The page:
as part of our
By: Roger Conrad
Utilities weren't always paragons of strength, as anyone who
remembers the implosion of Enron 11 years ago can attest. And it's
a safe bet some companies will get tripped up by inadequate
planning for capital needs and/or deteriorating regulatory
relations in 2013. Below, I highlight three themes that could help
you with your utility investment decisions going into 2013.
#1 Don't Fret Rising Interest Rates
Wall Street wisdom holds that
and other dividend-paying stocks are interest-rate sensitive. As a
result, many fear a meltdown when today's historically low rates
Ironically, the so-called link between benchmark interest rates
and dividend-paying stocks is basically non-existent. From June 30,
2008, to March 9, 2009, the Dow Jones Utility Average crashed from
above 500 to less than 300.
Bonds, however, had one of their most explosive rallies in
history, with the yield on the benchmark 10-year Treasury note
falling from 4 percent to barely 2 percent.
Treasuries and dividend-paying stocks also moved in opposite
directions during the Flash Crash of mid-2010, the Debt Ceiling
Crisis of summer 2011 and this year's spring growth scare.
Market relationships are constantly being forged and torn
asunder. But dividend-paying stocks have been moving independent
and opposite of shifts in interest rates for some time. And there's
no reason to expect they won't keep acting like stocks rather than
bond substitutes going forward.
They're economically sensitive, not rate sensitive.
#2 Dominance of AT&T and Verizon Will
Deutsche Telekom AG
(Germany: DTE, OTC: DTEGF, ADR: DTEGY) announced its T-Mobile USA
unit would buy
MetroPCS Communications Inc
). A consummated deal would create an entity with 42.5 million
subscribers and about 12 percent of the US wireless market.
Barely a week later
(Japan: 9984, OTC: SFTBF, ADR: SFTBY) agreed to buy 70 percent of
Sprint Nextel Corp
), vowing to revive America's third-largest wireless company.
Some have hailed these deals as game-changers for the US
wireless industry, "disrupting" the emerging duopoly of
Verizon Communications Inc
Reality is likely to prove less than spectacular.
SoftBank is providing badly needed cash to Sprint and has
experience competing against larger companies in its native Japan.
But the $8 billion it will eventually push to Sprint may not go
that far considering the latter's $23.7 billion debt and a $15.5
billion obligation to buy iPhones from
Moreover, Sprint is still losing ground rapidly, shedding
459,000 contract customers during the third quarter. That's its
first drop in subscribers since early 2010. And many of those users
no doubt left for Verizon, which reported a gain of 1.5 million of
such valuable connections. The company's loss was less than
expected, but only because it cut spending and sold fewer
The Federal Communications Commission (FCC) is likely to approve
both deals next year. And T-Mobile USA particularly could see an
immediate benefit, as it becomes a force in the lower-end pre-paid
Those expecting an immediate sector shakeup are likely to be
disappointed, particularly in light of third-quarter numbers
showing AT&T and Verizon widening their lead in users and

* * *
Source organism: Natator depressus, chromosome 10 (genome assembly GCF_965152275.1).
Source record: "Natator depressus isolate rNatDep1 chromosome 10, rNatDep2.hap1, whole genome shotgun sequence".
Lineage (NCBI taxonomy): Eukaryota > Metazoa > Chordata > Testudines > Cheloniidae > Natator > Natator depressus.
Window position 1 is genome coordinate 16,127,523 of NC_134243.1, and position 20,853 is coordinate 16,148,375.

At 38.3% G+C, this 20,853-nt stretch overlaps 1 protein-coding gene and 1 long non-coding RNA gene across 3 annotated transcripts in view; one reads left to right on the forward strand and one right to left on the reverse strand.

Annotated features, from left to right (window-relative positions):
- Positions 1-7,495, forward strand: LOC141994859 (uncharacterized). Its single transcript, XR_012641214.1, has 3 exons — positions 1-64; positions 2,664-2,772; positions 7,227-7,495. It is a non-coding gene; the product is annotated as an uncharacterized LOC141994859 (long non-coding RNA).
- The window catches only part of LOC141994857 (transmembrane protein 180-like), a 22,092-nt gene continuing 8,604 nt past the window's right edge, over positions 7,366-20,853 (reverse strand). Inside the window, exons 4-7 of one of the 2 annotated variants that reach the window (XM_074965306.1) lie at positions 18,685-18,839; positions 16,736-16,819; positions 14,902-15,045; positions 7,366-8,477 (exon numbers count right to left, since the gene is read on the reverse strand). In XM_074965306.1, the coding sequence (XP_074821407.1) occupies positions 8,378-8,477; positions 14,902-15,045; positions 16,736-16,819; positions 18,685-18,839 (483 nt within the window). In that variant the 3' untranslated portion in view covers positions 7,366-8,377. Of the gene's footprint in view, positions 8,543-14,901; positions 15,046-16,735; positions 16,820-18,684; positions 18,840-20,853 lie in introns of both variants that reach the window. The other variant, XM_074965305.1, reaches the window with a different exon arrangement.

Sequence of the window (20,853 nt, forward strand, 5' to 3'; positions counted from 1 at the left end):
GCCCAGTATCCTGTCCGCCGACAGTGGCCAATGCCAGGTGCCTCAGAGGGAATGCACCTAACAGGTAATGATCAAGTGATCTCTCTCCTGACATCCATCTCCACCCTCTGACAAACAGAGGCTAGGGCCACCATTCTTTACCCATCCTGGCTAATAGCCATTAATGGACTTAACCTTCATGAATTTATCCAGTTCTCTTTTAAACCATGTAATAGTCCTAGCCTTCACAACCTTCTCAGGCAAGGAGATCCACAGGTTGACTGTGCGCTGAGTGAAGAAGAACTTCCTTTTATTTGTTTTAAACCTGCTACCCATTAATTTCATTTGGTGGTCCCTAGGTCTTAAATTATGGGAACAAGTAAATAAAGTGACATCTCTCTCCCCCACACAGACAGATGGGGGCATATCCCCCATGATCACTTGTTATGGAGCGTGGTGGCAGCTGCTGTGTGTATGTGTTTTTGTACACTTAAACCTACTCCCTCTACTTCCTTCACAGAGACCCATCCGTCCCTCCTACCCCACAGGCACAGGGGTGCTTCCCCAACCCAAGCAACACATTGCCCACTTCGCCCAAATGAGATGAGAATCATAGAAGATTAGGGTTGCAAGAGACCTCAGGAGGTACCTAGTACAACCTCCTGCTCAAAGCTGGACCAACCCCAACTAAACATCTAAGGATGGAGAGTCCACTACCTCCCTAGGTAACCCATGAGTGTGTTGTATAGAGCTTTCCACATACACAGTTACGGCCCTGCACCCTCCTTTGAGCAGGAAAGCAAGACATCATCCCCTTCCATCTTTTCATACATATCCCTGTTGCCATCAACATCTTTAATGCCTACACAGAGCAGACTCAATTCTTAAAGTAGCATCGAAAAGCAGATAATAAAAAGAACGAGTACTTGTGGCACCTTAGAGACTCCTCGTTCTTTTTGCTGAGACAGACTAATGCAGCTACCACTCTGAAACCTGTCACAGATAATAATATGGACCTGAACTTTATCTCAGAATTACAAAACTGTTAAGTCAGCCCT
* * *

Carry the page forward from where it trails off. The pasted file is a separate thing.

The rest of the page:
That's good reason to continue steering clear of Sprint and
Deutsche Telekom until today's hype is matched by deeds.
#3 Watch out For Hawkish Regulators
One trend likely to continue in some states, post-election, is
the ongoing reduction in utility return on equity (ROE).
ROE is supposed to set rates to allow a fair return on
investment in light of companies' cost of capital. And given the
drop in borrowing rates to historic lows, there's some
justification for reducing ROEs in the current environment.
Inevitably, however, some states are using ROEs as a tool to
keep rates low in a soft economy without having to officially
disallow investment. The immediate result is lower earnings and,
eventually, diminished reliability and ability to invest.
Washington State-based electric and gas company
(AVA), for example, recently reached a settlement of its rate case
with an ROE of just 9.8 percent. That's against an initial request
for 10.9 percent.
Pepco Holdings Inc's
(POM) widely panned performance during last summer's outages earned
it the unenviable moniker of "worst company in America" in a recent
survey. That unpopularity is now hitting the bottom line.
Last month District of Columbia regulators cut the company's ROE
to just 9.5 percent. Settlements in Delaware and New Jersey would
reduce ROE to just 9.75 percent, lower if regulators reject
Finally, Maryland regulators cut ROE to just 9.31 percent this
summer, a number they could take even lower in an ongoing rate
case, even as they impose punitive action for summer storm
Fortunately, most utilities aren't nearly so vulnerable.
Regulatory relations are still solid in most states, including
some, such as Nevada, still smarting from high unemployment.
Meanwhile, companies operating in less-hospitable states such as
Connecticut and New York are limiting risk by avoiding rate cases
Lower ROEs are a sobering reminder of how important a positive
regulator-utility relationship is to shareholder returns.
Pepco's setbacks are a good reason to avoid its shares, and stay
away from those of any other company that runs afoul of those who
set its rates. For 6 more utility stocks to avoid, see my
Income Investor's Blacklist